Q: What about Seattle’s current business climate?
Lentzsch: The last number I heard of the number of restaurants and retailers that closed downtown was 133, and that’s simply shocking, these are retailers that are not planning to open. As citizens of the community, we’ve got to get behind these businesses and really help them.
Bartell: I don’t think the sale of Bartell Drug is an indictment of city politics, but I do think the city could be more responsive to the needs of the businesses that try to operate here.
Q: Seattle’s flagship companies have a certain ethos, emphasizing customer service and employees. Bartell’s seems to have that, too.
Bartell: Seattle doesn’t get enough credit for how unique it is in that regard — you’ve got Nordstrom, Costco, Starbucks, Amazon — it’s a huge list. Almost all of them have a big customer-service focus. It’s so different than most other places in that regard. The CEO of Rite-Aid, Heyward Donigan, spent some time working for Premera here, so she understands the area, she understands Bartell’s. Without that, I don’t think this deal would have come about; I think she recognizes how unique this region is when it comes to the retailing thing.
Q: How do we keep these local startups going another century?
Bartell: I don’t know. I think there’s an ebb and flow. Part of it is you get people who grow up in those environments and then they go out and start something that carries some of the values along with them. I don’t see a reason why it can’t continue, though the whole nature of retailing is definitely changing with the virus situation.
Q: I hope downtown gets more creative, local companies to fill those empty storefronts.
Bartell: Yeah, me too.
Q: You’re the third generation owner. How many are in the fourth and what was their decision like?
Bartell: There are five. The family is pretty small, and so we talked about this a lot. All of the kids worked for the drug company at some point in time when they were teenagers so they have some understanding of the business. They’ve been supportive of that and participating in the decision.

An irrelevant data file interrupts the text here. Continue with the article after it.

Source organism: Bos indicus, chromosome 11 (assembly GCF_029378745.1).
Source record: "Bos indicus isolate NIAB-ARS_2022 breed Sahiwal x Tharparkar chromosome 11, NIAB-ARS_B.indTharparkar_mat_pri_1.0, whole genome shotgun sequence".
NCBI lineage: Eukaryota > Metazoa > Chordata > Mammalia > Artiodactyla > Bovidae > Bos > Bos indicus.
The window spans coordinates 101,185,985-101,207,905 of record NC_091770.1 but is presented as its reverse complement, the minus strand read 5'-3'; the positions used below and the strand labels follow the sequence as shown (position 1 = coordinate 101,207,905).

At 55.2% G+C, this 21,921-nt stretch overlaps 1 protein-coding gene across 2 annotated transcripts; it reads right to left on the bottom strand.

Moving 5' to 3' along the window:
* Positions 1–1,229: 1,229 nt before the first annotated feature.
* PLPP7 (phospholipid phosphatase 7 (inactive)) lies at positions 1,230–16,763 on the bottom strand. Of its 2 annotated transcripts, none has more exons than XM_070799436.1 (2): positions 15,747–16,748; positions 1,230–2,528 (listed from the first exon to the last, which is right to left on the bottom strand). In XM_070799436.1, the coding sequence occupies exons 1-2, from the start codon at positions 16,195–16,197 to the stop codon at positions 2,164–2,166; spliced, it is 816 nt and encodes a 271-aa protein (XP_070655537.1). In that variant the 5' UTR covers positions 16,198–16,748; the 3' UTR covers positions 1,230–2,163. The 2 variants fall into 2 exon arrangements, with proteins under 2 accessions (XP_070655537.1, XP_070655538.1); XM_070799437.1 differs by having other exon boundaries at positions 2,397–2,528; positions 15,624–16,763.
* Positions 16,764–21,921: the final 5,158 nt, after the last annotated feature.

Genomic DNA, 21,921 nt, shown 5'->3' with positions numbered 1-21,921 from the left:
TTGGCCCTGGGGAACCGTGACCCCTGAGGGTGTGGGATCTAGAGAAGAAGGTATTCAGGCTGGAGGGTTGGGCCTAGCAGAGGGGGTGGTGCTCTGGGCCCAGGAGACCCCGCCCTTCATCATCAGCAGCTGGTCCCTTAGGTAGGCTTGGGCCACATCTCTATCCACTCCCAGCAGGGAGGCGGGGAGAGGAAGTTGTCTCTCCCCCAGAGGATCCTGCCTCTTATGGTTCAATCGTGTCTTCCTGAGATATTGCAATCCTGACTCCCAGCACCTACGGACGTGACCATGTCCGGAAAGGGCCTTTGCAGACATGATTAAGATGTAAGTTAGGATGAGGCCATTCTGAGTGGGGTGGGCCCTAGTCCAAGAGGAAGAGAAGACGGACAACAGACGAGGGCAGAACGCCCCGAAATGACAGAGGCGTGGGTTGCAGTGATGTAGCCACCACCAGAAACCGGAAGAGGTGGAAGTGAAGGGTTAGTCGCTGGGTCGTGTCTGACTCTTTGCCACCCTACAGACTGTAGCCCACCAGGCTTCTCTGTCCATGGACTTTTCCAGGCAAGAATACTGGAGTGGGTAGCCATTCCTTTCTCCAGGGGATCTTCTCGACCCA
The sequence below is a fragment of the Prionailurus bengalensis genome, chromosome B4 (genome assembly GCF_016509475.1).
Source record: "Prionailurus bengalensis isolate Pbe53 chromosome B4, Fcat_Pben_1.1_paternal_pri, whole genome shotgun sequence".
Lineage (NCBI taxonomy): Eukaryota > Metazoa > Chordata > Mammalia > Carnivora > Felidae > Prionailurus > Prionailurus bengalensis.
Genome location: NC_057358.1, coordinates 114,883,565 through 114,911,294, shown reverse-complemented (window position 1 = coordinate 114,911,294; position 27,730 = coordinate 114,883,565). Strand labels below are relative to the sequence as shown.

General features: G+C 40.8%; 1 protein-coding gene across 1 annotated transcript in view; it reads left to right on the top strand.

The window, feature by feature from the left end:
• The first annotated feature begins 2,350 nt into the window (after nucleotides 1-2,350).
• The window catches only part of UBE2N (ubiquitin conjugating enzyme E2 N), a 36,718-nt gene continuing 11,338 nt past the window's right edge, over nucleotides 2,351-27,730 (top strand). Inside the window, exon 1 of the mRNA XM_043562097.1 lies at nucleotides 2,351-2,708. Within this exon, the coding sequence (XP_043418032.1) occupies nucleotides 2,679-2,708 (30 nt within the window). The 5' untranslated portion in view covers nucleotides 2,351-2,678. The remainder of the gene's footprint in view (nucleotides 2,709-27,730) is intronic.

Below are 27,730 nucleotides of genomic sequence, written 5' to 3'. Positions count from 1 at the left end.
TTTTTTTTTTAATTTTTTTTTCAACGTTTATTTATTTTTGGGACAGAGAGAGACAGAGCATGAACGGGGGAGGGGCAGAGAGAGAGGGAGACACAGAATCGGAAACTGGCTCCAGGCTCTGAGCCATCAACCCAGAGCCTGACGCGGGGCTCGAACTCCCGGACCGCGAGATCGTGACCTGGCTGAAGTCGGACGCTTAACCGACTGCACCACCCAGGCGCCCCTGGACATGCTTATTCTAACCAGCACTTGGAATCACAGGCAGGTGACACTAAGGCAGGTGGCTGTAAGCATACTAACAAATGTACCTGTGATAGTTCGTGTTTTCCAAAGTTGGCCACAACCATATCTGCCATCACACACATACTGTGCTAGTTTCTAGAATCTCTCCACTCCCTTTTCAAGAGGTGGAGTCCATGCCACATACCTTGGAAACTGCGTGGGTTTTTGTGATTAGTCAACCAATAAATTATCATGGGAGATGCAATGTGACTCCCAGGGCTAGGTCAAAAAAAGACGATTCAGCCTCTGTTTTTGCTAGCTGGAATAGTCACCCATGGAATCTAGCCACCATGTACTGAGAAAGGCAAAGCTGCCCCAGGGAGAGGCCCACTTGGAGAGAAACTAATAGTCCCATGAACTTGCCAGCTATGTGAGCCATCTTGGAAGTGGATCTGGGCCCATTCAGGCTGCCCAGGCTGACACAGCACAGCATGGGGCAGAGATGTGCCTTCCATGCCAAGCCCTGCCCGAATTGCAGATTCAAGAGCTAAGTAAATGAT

Q: Is there a future for stand-alone drugstores?
Bartell: There might be fewer stand-alone drugstores, but I still think there will be quite a few because it does provide a neighborhood-based option for people. When the virus is out of the way, face-to-face contact can be so important.
Q: You’ve experimented with clinics. Is that the direction they’ll go?
Bartell: It could very well be. Pharmacists are pretty highly educated, and in some cases they can provide value for people’s health in a less expensive way. One example is inoculations.
Q: What kind of response have you had to the sale announcement?
Lentzsch: The company and the community’s all about compassion at this point, and everybody’s reaching out to support each other.
Bartell: That’s happened to me. I have had employees where the first thing they say is “How is your family doing?” I say “How is your family doing, that’s what I really care about!” So it’s just amazing to see that. The outpouring of love — it’s kind of mind boggling. I can’t really say how we got to the position where as many people would say that they love our business somehow, it’s really humbling.
Q: Anything else you’d like to add?
Bartell: I don’t know what I could possibly say except thank you for all the support over the years, it’s just so incredible.